Examining the Effect Meniscus Pathology and Time from Surgery have on Knee Strength and Biomechanical Function in Post-ACLR Patients

Abstract

Damage to the anterior cruciate ligament (ACL) can be debilitating, especially to athletes, and can lead to the need for extensive repair and rehabilitation. Many patients of ACLR are being cleared for return to sport despite lingering limb asymmetry. This asymmetry has been linked to increased risk of re-injury and highlights a need for RTS timelines to be better shaped to meet the needs of athletes. Through data analysis of single-legged triple hop tests on patients post-ACLR, asymmetry will be measured and compared to biomechanical function, status of the meniscus, and sex of the subject.

Primary Faculty Mentor Name

Bruce Beynnon

Secondary Mentor Name

Susan Kasser

Status

Undergraduate

Student College

College of Nursing and Health Sciences

Program/Major

Health Sciences

Primary Research Category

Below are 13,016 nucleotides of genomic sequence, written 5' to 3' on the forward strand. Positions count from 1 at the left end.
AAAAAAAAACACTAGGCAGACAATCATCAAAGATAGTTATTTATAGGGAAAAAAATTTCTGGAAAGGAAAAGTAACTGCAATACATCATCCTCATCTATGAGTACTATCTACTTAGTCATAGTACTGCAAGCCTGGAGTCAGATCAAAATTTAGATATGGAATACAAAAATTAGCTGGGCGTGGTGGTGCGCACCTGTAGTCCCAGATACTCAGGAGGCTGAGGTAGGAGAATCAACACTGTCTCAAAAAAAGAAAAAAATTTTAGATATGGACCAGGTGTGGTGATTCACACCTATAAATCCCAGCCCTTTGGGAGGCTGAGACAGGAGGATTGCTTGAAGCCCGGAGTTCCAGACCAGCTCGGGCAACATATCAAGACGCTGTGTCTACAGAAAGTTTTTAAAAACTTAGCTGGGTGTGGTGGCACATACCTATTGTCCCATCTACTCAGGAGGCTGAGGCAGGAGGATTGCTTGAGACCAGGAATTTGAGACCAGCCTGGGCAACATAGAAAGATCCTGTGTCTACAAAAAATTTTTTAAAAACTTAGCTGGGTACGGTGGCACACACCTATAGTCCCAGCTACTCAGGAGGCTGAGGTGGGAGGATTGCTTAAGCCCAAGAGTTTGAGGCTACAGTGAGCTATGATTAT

Health Sciences

Abstract only.

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Examining the Effect Meniscus Pathology and Time from Surgery have on Knee Strength and Biomechanical Function in Post-ACLR Patients

Damage to the anterior cruciate ligament (ACL) can be debilitating, especially to athletes, and can lead to the need for extensive repair and rehabilitation. Many patients of ACLR are being cleared for return to sport despite lingering limb asymmetry. This asymmetry has been linked to increased risk of re-injury and highlights a need for RTS timelines to be better shaped to meet the needs of athletes. Through data analysis of single-legged triple hop tests on patients post-ACLR, asymmetry will be measured and compared to biomechanical function, status of the meniscus, and sex of the subject.